Steve Klein recently served as a utility industry panelist at a conference where he introduced himself as a living, breathing dinosaur. It was not his intent to imply that he was really old, or not hip to the latest trends. Rather, he was making the point that this description was now being applied to electric power utility executives..
Citibank published a report titled “Energy Darwinism” that led industry analyst Jesse Berst to coin the prophetic phrase “Utilities are Dinosaurs Waiting to Die.” The original report argues that the utility industry’s dismissive attitude toward disruptive technological changes mirrors that of those who failed to recognize the game-changing impact of the Internet and cell phones. The report suggests that today’s electric power utilities could lose a substantial portion of their market to energy efficiency, solar, and other distributed generation technologies. Citibank further emphasized that history tells us such changes are never gradual.
Earlier this year, Marlene Motyka, an alternative energy advisor for Deloitte LLP, wrote an op-ed titled, “Why We Should Pity Utilities.” She highlighted the fact that utility “companies are caught in a vise: squeezed by simultaneously rising expenses combined with falling demand for electricity.”
Motyka was only addressing a portion of the vise. To complete the entire squeeze play, you also have to factor in legislative and regulatory pressure on utilities to fund large expansions of the nation’s transmission grid, as well as renewable portfolio standards, to ultimately promote large-scale commercial wind and solar development that likely will only add to the oversupply problem.
As I write this I am reminded of a clean tech venture capitalist who served with me on a panel that was charged with helping the previous governor of Washington establish a state energy strategy. Every time I made what I thought was an insightful comment from the utility perspective, he would whisper sarcastically to me, “Spoken like a true power company executive.” The electric utility industry is being accused today of resisting consumer demands by protecting its traditional business model in much the same way that Ma Bell sought to maintain control of its big black rotary telephone. Are we simply protectionists or dinosaurs that don’t want to adapt and accommodate technological advancement? Are we irrationally trying to preserve our version of the rotary phone?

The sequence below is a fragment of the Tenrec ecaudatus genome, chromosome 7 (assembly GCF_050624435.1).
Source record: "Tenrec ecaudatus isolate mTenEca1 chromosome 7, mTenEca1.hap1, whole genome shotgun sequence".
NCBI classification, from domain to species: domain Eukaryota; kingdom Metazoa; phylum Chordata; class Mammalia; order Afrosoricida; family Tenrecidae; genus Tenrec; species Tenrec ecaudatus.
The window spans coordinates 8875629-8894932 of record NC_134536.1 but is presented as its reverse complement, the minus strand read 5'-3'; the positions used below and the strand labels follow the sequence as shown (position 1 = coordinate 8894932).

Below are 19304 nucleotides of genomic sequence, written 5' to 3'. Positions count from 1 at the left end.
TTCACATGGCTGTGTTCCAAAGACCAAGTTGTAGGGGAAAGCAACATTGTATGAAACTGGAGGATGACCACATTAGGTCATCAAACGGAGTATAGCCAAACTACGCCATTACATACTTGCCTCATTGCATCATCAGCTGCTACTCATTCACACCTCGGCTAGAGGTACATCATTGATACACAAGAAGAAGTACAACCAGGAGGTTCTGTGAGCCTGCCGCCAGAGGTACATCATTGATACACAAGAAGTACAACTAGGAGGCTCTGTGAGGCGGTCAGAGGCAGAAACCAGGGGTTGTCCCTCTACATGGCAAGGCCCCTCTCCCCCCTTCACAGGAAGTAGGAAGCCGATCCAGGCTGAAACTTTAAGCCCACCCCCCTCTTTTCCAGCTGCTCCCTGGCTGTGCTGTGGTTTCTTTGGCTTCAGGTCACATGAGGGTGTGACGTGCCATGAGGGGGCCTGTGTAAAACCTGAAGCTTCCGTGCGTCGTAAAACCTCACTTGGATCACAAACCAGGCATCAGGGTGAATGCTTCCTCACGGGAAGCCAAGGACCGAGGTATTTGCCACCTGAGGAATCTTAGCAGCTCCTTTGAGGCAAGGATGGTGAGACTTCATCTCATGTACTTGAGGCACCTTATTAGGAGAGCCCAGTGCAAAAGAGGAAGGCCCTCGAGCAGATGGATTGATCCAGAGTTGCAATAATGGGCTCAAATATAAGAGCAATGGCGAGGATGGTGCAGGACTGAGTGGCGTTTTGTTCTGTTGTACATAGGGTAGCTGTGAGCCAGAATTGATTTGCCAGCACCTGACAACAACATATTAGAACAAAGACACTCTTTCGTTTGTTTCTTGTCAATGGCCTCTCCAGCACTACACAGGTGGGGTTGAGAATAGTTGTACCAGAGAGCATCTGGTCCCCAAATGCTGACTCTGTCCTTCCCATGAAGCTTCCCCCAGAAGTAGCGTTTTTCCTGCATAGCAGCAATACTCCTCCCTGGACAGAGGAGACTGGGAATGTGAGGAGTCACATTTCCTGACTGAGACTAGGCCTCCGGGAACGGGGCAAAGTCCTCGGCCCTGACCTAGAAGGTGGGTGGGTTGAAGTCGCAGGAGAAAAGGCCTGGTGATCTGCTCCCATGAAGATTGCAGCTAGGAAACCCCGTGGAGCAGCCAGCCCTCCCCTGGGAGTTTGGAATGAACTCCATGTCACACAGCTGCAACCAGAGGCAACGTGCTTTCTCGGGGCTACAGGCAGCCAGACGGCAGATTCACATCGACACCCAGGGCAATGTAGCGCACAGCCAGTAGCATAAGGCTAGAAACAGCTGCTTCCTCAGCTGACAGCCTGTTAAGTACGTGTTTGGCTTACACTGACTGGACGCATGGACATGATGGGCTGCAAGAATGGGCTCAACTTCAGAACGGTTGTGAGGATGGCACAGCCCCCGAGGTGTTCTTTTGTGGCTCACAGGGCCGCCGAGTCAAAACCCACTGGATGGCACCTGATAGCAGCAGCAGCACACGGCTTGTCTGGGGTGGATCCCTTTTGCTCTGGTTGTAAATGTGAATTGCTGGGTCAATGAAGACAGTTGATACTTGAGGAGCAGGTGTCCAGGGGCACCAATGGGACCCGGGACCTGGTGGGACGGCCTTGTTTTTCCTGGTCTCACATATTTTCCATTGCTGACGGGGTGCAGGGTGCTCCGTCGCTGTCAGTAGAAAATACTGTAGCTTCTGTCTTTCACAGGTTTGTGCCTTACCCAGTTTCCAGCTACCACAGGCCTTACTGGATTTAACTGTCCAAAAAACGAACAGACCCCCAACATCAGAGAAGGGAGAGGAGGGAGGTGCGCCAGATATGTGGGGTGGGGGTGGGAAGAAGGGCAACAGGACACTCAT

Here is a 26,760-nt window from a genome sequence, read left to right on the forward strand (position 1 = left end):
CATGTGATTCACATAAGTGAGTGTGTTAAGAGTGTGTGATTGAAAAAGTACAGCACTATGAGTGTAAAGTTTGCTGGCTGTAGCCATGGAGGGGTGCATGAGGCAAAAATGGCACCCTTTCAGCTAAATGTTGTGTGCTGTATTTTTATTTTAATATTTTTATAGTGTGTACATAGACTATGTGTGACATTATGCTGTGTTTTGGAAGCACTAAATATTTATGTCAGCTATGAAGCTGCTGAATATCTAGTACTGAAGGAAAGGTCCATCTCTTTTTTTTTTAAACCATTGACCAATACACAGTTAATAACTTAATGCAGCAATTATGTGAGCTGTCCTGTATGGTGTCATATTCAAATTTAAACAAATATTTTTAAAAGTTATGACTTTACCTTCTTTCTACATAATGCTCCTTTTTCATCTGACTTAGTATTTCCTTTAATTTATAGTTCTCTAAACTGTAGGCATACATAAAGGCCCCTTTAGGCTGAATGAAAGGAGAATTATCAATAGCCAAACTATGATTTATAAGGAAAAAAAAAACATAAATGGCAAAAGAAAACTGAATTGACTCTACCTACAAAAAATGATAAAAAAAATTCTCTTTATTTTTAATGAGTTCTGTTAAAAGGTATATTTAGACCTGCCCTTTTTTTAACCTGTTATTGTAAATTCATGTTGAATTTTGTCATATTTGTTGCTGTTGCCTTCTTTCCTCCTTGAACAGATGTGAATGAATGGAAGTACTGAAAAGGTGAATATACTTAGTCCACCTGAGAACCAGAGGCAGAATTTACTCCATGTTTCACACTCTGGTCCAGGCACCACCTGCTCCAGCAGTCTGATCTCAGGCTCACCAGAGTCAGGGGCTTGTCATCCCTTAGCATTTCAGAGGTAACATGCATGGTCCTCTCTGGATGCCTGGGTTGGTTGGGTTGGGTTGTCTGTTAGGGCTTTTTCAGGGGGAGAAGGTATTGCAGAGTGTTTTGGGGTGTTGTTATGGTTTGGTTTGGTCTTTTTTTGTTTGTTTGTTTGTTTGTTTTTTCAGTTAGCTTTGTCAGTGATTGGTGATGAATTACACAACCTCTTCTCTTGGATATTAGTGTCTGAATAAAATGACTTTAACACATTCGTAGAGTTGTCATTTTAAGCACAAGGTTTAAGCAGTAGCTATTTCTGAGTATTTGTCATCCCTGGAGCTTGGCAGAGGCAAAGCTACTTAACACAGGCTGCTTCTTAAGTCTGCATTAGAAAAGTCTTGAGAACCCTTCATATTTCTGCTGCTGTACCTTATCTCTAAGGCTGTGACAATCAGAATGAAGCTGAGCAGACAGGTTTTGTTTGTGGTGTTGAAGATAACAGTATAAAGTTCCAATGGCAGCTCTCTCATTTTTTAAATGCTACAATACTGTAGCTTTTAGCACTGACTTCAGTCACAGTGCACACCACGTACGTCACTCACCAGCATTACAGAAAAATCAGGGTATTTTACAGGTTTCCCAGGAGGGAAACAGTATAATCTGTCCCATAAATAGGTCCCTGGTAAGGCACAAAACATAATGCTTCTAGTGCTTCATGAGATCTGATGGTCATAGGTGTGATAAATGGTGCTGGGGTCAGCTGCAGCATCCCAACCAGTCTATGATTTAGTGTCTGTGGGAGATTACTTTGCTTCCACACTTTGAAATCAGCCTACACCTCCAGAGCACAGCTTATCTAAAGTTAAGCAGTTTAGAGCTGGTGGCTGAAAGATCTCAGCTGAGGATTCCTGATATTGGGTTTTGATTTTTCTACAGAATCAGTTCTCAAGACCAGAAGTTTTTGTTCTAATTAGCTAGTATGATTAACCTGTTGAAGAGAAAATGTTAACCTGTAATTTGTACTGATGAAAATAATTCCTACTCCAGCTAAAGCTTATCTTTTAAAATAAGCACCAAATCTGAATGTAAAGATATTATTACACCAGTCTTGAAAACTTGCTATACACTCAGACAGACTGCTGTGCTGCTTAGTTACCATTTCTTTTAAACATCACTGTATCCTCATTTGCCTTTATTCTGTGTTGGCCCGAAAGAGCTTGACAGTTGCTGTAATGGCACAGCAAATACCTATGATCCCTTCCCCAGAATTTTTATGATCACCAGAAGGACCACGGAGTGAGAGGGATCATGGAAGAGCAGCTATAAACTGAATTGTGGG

I don’t want to be perceived like Ma Bell, but I do believe there are foundational elements of our industry that were put in place years ago and have served the nation and its citizens well. Unlike other parts of the world, everyone in America has access to safe, reliable, and affordable electricity at the flick of a switch. On the other hand, I would argue that we must adapt to the changing needs of our customers even if that means facilitating the application of new technologies that threaten our traditional business model.
I believe the best strategy going forward also happens to reflect my view of where we are heading as an industry. First of all, conservation and renewables are a legacy of the Pacific Northwest and should continue to be the first and foremost tools in our tool belt. As public utilities, we need to lead the way in making sure our communities are economically and ecologically sustainable through wise and efficient use of resources. Consumer-owned utilities do not exist merely to sell kilowatts and return generous cash dividends to detached shareholders; our dividends are evident through our unique values of local control, economic development, environmental and community stewardship, and overall quality of life. Public power utilities will have to become more creative to continue to be able to sustain strong conservation programs despite flat or declining energy load.